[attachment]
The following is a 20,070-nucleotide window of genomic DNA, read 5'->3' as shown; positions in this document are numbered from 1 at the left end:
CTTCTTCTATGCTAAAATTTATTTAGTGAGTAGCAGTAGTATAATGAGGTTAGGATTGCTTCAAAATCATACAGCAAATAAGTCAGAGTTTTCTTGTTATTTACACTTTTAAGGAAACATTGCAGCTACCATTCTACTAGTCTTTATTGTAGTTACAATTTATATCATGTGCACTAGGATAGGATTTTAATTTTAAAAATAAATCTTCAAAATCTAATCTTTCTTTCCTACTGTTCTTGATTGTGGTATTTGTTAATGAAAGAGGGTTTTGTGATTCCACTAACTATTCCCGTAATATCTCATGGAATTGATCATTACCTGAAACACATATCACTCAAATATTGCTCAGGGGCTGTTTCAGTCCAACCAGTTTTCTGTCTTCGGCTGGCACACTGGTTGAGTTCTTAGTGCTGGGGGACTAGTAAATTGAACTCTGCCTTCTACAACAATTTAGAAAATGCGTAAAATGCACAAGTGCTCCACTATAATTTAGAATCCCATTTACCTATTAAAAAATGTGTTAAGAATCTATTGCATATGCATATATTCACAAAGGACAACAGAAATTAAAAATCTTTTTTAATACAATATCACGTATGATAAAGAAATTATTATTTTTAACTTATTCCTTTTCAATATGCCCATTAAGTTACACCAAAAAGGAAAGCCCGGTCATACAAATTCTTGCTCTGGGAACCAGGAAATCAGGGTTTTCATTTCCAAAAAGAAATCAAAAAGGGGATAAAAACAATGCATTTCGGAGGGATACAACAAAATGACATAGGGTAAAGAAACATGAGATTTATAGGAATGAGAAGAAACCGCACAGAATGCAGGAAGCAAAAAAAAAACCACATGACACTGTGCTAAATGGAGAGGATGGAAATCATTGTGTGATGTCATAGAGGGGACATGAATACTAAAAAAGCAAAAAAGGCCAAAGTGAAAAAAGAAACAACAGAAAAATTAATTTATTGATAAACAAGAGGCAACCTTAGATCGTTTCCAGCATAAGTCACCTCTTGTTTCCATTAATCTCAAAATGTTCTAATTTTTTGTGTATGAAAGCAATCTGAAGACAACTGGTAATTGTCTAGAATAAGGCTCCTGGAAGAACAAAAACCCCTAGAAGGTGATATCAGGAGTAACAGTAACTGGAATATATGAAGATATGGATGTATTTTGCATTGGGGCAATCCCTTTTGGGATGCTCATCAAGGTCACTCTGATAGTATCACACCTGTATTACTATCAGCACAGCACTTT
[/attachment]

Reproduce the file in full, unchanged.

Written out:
The following is a 20,070-nucleotide window of genomic DNA, read 5'->3' as shown; positions in this document are numbered from 1 at the left end:
CTTCTTCTATGCTAAAATTTATTTAGTGAGTAGCAGTAGTATAATGAGGTTAGGATTGCTTCAAAATCATACAGCAAATAAGTCAGAGTTTTCTTGTTATTTACACTTTTAAGGAAACATTGCAGCTACCATTCTACTAGTCTTTATTGTAGTTACAATTTATATCATGTGCACTAGGATAGGATTTTAATTTTAAAAATAAATCTTCAAAATCTAATCTTTCTTTCCTACTGTTCTTGATTGTGGTATTTGTTAATGAAAGAGGGTTTTGTGATTCCACTAACTATTCCCGTAATATCTCATGGAATTGATCATTACCTGAAACACATATCACTCAAATATTGCTCAGGGGCTGTTTCAGTCCAACCAGTTTTCTGTCTTCGGCTGGCACACTGGTTGAGTTCTTAGTGCTGGGGGACTAGTAAATTGAACTCTGCCTTCTACAACAATTTAGAAAATGCGTAAAATGCACAAGTGCTCCACTATAATTTAGAATCCCATTTACCTATTAAAAAATGTGTTAAGAATCTATTGCATATGCATATATTCACAAAGGACAACAGAAATTAAAAATCTTTTTTAATACAATATCACGTATGATAAAGAAATTATTATTTTTAACTTATTCCTTTTCAATATGCCCATTAAGTTACACCAAAAAGGAAAGCCCGGTCATACAAATTCTTGCTCTGGGAACCAGGAAATCAGGGTTTTCATTTCCAAAAAGAAATCAAAAAGGGGATAAAAACAATGCATTTCGGAGGGATACAACAAAATGACATAGGGTAAAGAAACATGAGATTTATAGGAATGAGAAGAAACCGCACAGAATGCAGGAAGCAAAAAAAAAACCACATGACACTGTGCTAAATGGAGAGGATGGAAATCATTGTGTGATGTCATAGAGGGGACATGAATACTAAAAAAGCAAAAAAGGCCAAAGTGAAAAAAGAAACAACAGAAAAATTAATTTATTGATAAACAAGAGGCAACCTTAGATCGTTTCCAGCATAAGTCACCTCTTGTTTCCATTAATCTCAAAATGTTCTAATTTTTTGTGTATGAAAGCAATCTGAAGACAACTGGTAATTGTCTAGAATAAGGCTCCTGGAAGAACAAAAACCCCTAGAAGGTGATATCAGGAGTAACAGTAACTGGAATATATGAAGATATGGATGTATTTTGCATTGGGGCAATCCCTTTTGGGATGCTCATCAAGGTCACTCTGATAGTATCACACCTGTATTACTATCAGCACAGCACTTT